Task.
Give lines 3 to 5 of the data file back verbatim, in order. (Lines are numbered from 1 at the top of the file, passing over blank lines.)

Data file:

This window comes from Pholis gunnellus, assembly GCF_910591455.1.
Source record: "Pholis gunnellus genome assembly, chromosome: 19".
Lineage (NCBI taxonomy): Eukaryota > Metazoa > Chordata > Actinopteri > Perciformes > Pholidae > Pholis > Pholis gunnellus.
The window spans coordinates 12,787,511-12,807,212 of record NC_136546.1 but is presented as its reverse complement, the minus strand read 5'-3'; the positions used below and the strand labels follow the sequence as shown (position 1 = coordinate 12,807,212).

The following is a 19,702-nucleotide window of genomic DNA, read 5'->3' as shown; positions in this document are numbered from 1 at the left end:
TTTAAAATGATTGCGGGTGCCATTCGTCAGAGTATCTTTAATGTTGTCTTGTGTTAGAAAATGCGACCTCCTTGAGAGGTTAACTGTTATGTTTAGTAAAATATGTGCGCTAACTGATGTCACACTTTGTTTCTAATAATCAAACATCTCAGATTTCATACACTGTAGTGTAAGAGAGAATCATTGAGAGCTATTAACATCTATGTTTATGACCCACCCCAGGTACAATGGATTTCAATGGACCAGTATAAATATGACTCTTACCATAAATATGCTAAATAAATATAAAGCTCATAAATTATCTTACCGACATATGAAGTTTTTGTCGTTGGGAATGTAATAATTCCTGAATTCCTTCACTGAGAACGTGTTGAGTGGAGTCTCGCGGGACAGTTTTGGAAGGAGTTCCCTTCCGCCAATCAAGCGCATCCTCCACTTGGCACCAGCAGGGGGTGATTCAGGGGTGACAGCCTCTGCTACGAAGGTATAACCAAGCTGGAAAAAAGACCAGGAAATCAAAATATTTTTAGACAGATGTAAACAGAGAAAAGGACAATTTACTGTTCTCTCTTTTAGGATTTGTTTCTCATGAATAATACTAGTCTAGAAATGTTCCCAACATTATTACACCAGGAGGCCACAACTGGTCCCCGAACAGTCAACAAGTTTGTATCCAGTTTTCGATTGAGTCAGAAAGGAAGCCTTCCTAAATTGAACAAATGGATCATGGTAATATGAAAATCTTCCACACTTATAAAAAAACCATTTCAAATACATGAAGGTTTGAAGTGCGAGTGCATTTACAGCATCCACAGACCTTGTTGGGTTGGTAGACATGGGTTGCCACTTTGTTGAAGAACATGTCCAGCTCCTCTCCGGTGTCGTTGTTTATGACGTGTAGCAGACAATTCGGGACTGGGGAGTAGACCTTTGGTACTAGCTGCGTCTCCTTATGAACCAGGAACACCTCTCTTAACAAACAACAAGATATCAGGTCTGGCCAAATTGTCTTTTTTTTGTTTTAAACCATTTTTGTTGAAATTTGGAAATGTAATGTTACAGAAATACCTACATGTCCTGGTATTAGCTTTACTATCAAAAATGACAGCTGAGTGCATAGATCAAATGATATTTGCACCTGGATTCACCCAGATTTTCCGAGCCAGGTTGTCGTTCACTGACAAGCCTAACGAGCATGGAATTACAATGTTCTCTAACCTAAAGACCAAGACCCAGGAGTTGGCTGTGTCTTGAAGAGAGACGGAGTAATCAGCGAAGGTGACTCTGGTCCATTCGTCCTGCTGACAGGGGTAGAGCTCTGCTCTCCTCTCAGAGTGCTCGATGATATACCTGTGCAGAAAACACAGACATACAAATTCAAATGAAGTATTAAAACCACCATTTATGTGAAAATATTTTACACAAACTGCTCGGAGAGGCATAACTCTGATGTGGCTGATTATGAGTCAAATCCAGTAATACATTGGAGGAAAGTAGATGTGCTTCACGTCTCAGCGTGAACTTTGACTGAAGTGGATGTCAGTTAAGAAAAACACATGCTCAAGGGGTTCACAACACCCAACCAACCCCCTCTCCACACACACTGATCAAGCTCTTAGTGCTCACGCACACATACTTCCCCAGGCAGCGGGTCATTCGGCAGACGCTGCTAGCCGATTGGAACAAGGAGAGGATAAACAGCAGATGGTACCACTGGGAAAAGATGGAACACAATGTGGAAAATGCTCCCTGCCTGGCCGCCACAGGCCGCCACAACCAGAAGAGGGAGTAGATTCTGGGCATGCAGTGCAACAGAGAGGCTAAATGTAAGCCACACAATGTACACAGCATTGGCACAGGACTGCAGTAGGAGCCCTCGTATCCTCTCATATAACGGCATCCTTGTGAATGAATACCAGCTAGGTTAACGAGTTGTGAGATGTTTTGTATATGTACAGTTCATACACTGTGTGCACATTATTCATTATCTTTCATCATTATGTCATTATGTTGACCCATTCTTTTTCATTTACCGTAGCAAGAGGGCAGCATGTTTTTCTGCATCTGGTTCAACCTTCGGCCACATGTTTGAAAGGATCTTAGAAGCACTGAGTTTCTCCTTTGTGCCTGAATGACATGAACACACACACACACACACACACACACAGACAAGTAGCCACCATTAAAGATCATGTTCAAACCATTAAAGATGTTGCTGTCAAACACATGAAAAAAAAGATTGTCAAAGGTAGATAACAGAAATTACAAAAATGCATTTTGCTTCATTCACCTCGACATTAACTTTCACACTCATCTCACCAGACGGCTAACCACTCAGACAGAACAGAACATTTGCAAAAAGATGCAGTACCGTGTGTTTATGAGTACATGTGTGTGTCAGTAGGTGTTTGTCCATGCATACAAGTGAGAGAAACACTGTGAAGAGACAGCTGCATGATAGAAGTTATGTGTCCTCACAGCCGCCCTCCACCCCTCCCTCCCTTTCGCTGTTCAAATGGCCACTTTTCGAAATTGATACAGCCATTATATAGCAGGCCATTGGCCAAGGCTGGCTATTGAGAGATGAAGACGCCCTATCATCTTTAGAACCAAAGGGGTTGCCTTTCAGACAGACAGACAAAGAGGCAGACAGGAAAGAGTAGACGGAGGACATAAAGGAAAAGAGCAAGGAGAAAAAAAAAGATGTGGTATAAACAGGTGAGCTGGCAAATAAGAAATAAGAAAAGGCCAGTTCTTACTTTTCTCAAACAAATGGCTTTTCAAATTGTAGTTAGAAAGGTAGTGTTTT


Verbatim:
Lineage (NCBI taxonomy): Eukaryota > Metazoa > Chordata > Actinopteri > Perciformes > Pholidae > Pholis > Pholis gunnellus.
The window spans coordinates 12,787,511-12,807,212 of record NC_136546.1 but is presented as its reverse complement, the minus strand read 5'-3'; the positions used below and the strand labels follow the sequence as shown (position 1 = coordinate 12,807,212).

The following is a 19,702-nucleotide window of genomic DNA, read 5'->3' as shown; positions in this document are numbered from 1 at the left end: